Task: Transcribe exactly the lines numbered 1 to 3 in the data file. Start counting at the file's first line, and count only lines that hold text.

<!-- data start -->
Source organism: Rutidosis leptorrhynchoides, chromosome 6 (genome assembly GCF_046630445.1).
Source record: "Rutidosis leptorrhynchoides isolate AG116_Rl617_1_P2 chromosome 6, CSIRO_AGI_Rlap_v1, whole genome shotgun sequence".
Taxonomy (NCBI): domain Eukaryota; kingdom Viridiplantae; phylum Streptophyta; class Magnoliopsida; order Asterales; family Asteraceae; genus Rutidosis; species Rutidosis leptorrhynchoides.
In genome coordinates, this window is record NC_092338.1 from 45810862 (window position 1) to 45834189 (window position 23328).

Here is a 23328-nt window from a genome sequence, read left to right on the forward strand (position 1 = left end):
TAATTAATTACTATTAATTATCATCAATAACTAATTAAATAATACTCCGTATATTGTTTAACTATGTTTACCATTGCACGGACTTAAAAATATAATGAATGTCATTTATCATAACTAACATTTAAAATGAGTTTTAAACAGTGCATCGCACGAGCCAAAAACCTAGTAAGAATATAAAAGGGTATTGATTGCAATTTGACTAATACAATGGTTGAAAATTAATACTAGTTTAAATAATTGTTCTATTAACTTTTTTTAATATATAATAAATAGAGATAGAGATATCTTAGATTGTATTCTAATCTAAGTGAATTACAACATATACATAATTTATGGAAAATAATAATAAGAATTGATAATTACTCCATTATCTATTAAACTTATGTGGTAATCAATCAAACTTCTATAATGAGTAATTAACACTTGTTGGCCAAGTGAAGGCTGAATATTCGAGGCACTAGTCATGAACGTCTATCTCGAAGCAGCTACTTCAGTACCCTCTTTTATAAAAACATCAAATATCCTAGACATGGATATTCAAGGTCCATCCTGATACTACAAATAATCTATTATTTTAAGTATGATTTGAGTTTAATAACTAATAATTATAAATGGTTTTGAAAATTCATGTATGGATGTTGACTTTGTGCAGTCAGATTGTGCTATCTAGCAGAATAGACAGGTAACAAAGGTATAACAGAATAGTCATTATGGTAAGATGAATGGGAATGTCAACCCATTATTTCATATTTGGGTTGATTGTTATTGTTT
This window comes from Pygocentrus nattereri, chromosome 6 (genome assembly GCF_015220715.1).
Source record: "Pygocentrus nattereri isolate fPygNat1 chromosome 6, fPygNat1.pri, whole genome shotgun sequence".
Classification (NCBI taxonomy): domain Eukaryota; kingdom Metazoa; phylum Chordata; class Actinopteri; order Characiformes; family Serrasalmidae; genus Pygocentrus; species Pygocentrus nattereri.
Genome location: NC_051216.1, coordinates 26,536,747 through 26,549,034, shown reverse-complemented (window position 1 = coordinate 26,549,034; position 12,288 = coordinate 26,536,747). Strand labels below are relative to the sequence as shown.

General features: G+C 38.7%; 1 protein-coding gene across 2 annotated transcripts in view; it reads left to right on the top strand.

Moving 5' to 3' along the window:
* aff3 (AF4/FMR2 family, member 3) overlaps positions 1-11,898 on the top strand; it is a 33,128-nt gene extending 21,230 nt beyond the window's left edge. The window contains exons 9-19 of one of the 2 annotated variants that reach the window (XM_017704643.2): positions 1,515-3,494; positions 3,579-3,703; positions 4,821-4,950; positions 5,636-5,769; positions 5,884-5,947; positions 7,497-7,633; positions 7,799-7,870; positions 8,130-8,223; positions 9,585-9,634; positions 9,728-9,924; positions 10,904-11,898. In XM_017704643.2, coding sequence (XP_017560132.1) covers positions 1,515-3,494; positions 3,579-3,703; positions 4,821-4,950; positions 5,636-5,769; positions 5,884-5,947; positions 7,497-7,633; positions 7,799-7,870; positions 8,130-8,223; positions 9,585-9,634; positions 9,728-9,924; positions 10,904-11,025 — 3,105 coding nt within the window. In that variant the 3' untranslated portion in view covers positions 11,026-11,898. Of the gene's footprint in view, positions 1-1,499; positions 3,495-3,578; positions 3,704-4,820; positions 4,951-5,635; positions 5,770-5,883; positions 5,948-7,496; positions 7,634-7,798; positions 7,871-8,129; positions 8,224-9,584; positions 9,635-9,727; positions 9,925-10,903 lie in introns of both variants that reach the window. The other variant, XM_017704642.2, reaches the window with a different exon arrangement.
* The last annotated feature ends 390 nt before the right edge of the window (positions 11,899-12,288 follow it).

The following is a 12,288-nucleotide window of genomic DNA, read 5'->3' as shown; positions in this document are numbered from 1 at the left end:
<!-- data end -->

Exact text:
Source organism: Rutidosis leptorrhynchoides, chromosome 6 (genome assembly GCF_046630445.1).
Source record: "Rutidosis leptorrhynchoides isolate AG116_Rl617_1_P2 chromosome 6, CSIRO_AGI_Rlap_v1, whole genome shotgun sequence".
Taxonomy (NCBI): domain Eukaryota; kingdom Viridiplantae; phylum Streptophyta; class Magnoliopsida; order Asterales; family Asteraceae; genus Rutidosis; species Rutidosis leptorrhynchoides.